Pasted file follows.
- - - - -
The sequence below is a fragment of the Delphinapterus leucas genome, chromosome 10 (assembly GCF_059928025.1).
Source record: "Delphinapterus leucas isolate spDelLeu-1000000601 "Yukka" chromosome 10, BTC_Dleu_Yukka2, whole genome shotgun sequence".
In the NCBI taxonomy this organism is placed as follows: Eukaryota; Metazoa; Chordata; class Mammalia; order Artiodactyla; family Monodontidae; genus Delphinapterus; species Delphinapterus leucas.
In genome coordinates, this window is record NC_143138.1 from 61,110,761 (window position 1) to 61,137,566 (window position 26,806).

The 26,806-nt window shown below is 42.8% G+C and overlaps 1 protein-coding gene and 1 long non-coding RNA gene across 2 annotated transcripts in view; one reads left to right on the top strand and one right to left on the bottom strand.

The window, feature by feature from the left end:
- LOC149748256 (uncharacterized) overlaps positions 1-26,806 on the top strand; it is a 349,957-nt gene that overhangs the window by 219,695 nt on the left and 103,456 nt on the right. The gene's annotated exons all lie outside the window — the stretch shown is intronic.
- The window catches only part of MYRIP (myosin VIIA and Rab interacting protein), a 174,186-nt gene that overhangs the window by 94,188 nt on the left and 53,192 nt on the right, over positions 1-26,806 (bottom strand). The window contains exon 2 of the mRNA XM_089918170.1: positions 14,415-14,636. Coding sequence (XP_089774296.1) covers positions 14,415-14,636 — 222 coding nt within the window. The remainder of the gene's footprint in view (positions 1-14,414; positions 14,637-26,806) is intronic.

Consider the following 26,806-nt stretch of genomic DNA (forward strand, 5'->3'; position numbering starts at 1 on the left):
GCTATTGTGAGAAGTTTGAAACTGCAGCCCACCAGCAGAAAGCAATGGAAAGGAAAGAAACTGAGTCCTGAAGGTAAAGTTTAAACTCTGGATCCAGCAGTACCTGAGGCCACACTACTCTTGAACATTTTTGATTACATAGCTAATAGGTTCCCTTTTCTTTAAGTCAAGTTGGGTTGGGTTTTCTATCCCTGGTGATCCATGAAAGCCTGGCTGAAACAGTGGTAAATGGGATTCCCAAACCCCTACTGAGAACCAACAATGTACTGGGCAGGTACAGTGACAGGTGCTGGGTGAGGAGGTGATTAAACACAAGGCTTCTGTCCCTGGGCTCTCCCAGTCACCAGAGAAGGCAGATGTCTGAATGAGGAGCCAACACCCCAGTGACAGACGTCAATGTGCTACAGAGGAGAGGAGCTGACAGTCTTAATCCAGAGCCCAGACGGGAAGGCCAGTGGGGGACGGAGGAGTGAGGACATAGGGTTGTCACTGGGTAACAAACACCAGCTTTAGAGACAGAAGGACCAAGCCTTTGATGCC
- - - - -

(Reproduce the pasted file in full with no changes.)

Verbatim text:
The sequence below is a fragment of the Delphinapterus leucas genome, chromosome 10 (assembly GCF_059928025.1).
Source record: "Delphinapterus leucas isolate spDelLeu-1000000601 "Yukka" chromosome 10, BTC_Dleu_Yukka2, whole genome shotgun sequence".
In the NCBI taxonomy this organism is placed as follows: Eukaryota; Metazoa; Chordata; class Mammalia; order Artiodactyla; family Monodontidae; genus Delphinapterus; species Delphinapterus leucas.
In genome coordinates, this window is record NC_143138.1 from 61,110,761 (window position 1) to 61,137,566 (window position 26,806).

The 26,806-nt window shown below is 42.8% G+C and overlaps 1 protein-coding gene and 1 long non-coding RNA gene across 2 annotated transcripts in view; one reads left to right on the top strand and one right to left on the bottom strand.

The window, feature by feature from the left end:
- LOC149748256 (uncharacterized) overlaps positions 1-26,806 on the top strand; it is a 349,957-nt gene that overhangs the window by 219,695 nt on the left and 103,456 nt on the right. The gene's annotated exons all lie outside the window — the stretch shown is intronic.
- The window catches only part of MYRIP (myosin VIIA and Rab interacting protein), a 174,186-nt gene that overhangs the window by 94,188 nt on the left and 53,192 nt on the right, over positions 1-26,806 (bottom strand). The window contains exon 2 of the mRNA XM_089918170.1: positions 14,415-14,636. Coding sequence (XP_089774296.1) covers positions 14,415-14,636 — 222 coding nt within the window. The remainder of the gene's footprint in view (positions 1-14,414; positions 14,637-26,806) is intronic.

Consider the following 26,806-nt stretch of genomic DNA (forward strand, 5'->3'; position numbering starts at 1 on the left):
GCTATTGTGAGAAGTTTGAAACTGCAGCCCACCAGCAGAAAGCAATGGAAAGGAAAGAAACTGAGTCCTGAAGGTAAAGTTTAAACTCTGGATCCAGCAGTACCTGAGGCCACACTACTCTTGAACATTTTTGATTACATAGCTAATAGGTTCCCTTTTCTTTAAGTCAAGTTGGGTTGGGTTTTCTATCCCTGGTGATCCATGAAAGCCTGGCTGAAACAGTGGTAAATGGGATTCCCAAACCCCTACTGAGAACCAACAATGTACTGGGCAGGTACAGTGACAGGTGCTGGGTGAGGAGGTGATTAAACACAAGGCTTCTGTCCCTGGGCTCTCCCAGTCACCAGAGAAGGCAGATGTCTGAATGAGGAGCCAACACCCCAGTGACAGACGTCAATGTGCTACAGAGGAGAGGAGCTGACAGTCTTAATCCAGAGCCCAGACGGGAAGGCCAGTGGGGGACGGAGGAGTGAGGACATAGGGTTGTCACTGGGTAACAAACACCAGCTTTAGAGACAGAAGGACCAAGCCTTTGATGCC